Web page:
Opinion: Medical Students Support Ballot Measures

Propositions A and B are key to a healthier future

Opinion: Medical Students Support Ballot Measures

In our very first weeks as students at UT-Austin's Dell Medical School, we discussed chronic diseases and the environmental factors that contribute to them. Diabetes, heart disease, obesity, and cancer are most often not the result of a single exposure like COVID-19, but rather the consequence of small, everyday factors, such as a lack of access to healthy foods, lack of sidewalks and parks, and even environmental pollutants like gas emissions. Our school challenges us to rethink health care, and the way we confront the slow march of chronic disease among our patients is ripe for rethinking. This is why, as medical students, we encourage you to vote this November to pass Propositions A and B, which will bring a mass transit system and improved sidewalks and urban trails to Austin.

According to the most recent Critical Health Indicators Report from Austin Public Health, eight of the top 10 leading causes of death in Travis County are chronic degenerative diseases. Unfortunately, too often the fight against these conditions is waged on the individual level. Doctors will encourage their patients to exercise more, even though both doctor and patient know that is easier said than done. We know how frustrating it is to be told, "Just do better on your own!" while the contours of the city and our daily lives stay the same and actively work against us. Let's take conversations about lifestyle changes out of the doctor's office and off the shoulders of individual people, and let's start talking about what we can do as a community to make these changes easier for the health of us all.

As medical students and future doctors there is only so much we can do to help our patients on an individual basis, but as a community we can make choices and investments together now to see the health benefits for all of us later.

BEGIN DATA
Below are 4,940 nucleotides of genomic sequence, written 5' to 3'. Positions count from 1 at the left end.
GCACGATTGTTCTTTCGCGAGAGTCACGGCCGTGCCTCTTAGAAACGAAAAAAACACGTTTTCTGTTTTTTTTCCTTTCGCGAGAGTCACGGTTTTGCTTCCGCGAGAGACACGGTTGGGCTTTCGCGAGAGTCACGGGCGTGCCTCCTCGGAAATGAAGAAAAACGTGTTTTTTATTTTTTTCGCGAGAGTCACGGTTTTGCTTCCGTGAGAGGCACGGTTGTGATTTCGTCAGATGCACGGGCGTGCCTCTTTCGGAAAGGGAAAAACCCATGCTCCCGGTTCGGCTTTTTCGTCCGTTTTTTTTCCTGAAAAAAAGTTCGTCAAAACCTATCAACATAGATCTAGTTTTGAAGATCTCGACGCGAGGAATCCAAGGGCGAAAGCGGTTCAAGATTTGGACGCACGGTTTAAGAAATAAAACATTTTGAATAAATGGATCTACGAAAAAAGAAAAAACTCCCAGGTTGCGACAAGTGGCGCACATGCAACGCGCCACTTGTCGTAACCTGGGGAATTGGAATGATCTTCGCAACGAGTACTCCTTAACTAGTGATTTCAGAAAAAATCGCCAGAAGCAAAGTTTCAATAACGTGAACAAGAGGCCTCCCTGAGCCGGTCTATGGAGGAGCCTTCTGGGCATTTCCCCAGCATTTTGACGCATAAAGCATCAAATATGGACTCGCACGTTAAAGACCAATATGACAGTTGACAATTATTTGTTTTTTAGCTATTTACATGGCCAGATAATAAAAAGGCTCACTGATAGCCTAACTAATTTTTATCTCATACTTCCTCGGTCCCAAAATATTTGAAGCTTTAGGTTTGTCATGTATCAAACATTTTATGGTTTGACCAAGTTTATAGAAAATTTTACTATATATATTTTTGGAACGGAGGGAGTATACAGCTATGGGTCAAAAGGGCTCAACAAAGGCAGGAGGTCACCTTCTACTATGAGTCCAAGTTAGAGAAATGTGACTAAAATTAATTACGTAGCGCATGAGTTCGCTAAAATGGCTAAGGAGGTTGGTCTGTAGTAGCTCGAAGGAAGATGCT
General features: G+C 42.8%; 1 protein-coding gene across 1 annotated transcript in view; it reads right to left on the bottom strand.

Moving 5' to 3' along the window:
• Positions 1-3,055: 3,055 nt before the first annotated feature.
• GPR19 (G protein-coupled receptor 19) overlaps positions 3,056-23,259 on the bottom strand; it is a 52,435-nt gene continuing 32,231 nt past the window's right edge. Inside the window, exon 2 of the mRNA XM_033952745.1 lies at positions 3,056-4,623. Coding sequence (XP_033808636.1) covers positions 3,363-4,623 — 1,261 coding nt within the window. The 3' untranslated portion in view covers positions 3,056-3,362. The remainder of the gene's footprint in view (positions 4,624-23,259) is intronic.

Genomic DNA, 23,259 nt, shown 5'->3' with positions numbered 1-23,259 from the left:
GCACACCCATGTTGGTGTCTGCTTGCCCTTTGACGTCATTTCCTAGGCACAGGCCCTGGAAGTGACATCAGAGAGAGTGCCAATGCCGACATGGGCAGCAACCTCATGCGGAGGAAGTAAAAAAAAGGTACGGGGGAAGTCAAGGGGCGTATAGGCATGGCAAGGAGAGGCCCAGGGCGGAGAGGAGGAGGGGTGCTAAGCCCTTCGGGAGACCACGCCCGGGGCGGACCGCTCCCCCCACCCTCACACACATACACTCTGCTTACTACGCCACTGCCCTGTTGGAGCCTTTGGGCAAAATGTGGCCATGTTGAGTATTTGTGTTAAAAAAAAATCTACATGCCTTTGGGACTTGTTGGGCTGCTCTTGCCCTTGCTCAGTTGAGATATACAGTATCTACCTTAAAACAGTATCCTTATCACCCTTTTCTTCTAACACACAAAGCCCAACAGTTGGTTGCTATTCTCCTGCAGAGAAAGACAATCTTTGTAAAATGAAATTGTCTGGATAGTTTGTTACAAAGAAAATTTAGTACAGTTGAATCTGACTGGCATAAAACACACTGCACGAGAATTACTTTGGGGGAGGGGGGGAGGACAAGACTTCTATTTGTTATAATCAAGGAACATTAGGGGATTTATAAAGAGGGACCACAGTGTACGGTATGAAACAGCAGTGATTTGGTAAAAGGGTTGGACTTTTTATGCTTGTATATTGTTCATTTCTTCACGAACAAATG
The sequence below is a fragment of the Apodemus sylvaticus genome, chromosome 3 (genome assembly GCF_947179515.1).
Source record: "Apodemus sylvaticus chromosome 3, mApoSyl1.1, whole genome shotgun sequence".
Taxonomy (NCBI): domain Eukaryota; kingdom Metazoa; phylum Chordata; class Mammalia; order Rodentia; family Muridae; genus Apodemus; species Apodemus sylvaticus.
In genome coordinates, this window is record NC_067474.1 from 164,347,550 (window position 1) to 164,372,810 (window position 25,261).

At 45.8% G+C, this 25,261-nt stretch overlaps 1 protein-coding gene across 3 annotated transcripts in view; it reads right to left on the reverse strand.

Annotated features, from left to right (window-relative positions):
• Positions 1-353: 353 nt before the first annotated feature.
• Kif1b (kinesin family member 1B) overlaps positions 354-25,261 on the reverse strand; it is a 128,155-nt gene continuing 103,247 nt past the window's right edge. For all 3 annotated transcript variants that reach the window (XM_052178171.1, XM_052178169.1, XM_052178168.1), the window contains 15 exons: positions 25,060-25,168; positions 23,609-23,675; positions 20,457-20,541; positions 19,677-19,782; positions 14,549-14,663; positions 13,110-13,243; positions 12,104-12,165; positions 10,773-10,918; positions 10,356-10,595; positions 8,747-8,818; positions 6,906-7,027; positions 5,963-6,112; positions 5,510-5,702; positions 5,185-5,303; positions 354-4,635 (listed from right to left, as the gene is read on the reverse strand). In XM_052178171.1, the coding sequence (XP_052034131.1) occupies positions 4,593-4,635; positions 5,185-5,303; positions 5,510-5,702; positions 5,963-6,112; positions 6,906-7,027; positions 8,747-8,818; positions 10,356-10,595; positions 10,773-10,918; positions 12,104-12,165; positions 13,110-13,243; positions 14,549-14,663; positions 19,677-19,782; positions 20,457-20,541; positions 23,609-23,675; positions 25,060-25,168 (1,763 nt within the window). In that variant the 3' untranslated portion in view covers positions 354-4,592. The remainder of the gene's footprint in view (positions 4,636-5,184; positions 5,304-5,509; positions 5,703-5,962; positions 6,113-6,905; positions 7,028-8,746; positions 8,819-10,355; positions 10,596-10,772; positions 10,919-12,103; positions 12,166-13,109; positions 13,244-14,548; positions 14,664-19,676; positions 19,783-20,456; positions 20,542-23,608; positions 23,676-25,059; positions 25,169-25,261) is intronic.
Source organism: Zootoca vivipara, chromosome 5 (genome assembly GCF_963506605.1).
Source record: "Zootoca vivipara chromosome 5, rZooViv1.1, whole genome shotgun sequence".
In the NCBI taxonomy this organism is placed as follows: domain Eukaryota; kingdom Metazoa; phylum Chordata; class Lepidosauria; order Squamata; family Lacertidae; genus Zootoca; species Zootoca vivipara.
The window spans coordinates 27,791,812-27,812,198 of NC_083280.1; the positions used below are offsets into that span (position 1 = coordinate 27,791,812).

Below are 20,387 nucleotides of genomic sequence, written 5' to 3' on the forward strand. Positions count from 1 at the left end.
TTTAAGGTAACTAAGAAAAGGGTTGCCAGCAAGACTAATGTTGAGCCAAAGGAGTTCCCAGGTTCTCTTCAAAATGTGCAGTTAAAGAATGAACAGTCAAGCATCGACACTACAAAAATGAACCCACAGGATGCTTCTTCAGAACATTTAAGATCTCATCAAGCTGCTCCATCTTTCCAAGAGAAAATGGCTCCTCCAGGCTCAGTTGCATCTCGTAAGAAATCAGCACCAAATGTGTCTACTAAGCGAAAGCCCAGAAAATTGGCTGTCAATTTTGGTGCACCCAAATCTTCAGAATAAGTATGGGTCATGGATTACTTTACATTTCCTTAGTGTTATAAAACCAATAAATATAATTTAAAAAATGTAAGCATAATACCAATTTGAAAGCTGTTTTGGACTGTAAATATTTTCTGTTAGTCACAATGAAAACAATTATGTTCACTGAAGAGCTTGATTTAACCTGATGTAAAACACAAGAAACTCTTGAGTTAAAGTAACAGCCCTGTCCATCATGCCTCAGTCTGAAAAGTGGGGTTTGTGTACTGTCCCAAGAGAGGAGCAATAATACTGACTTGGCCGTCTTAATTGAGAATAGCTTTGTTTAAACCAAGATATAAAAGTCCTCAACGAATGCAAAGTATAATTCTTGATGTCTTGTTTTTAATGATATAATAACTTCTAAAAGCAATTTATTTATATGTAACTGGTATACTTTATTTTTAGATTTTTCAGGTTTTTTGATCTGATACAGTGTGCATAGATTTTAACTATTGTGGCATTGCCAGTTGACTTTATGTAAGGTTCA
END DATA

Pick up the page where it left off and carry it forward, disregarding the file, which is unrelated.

Last year in the American Journal of Preventive Medicine, a team from the Organisation for Economic Co-operation and Development published an analysis of 20 years of research on the effects of public transit on physical activity levels. Their study concluded that "new public transit options can substantially contribute to increasing low- to moderate-intensity exercise levels, which has the potential to improve health on a population scale." It is clear that public transit can be part of the solution for sedentary lifestyles. Moreover, a modern public transit system that connects the whole city reduces the need to drive our cars everywhere and will help us to emit less pollutants into the air. It has long been understood that air pollutants can severely damage lung health, but recent studies also point to the extensive effects of air pollution on cardiovascular health. For example, last year the American College of Chest Physicians published that "air pollution may also account for 19% of all cardiovascular deaths and 21% of all stroke deaths." So as a booming Austin keeps expanding, we need to be aware of what gridlocked traffic and its gas emissions could be doing to our health.

There will come a day when we all pack back into music venues Downtown, restaurants on South Congress, local churches, malls, and soon the new Austin FC stadium. It will feel strange at first, but will also be a big relief. When that day comes, trains and buses across the country will also fill up again, but only in cities where the community has made the investment and the choice. So let's set Austin on a path to be a healthier city! As medical students and future doctors there is only so much we can do to help our patients on an individual basis, but as a community we can make choices and investments together now to see the health benefits for all of us later. Propositions A and B can be part of the cure for chronic epidemics that were here before COVID-19 and will still be with us after unless we take action together.


Daniel R. Bamrick-Fernandez and Scott Spivey Provencio write on behalf of the Environmental Health Interest Group at UT-Austin’s Dell Medical School, a group of medical students interested in the intersection of environmental issues and public health.


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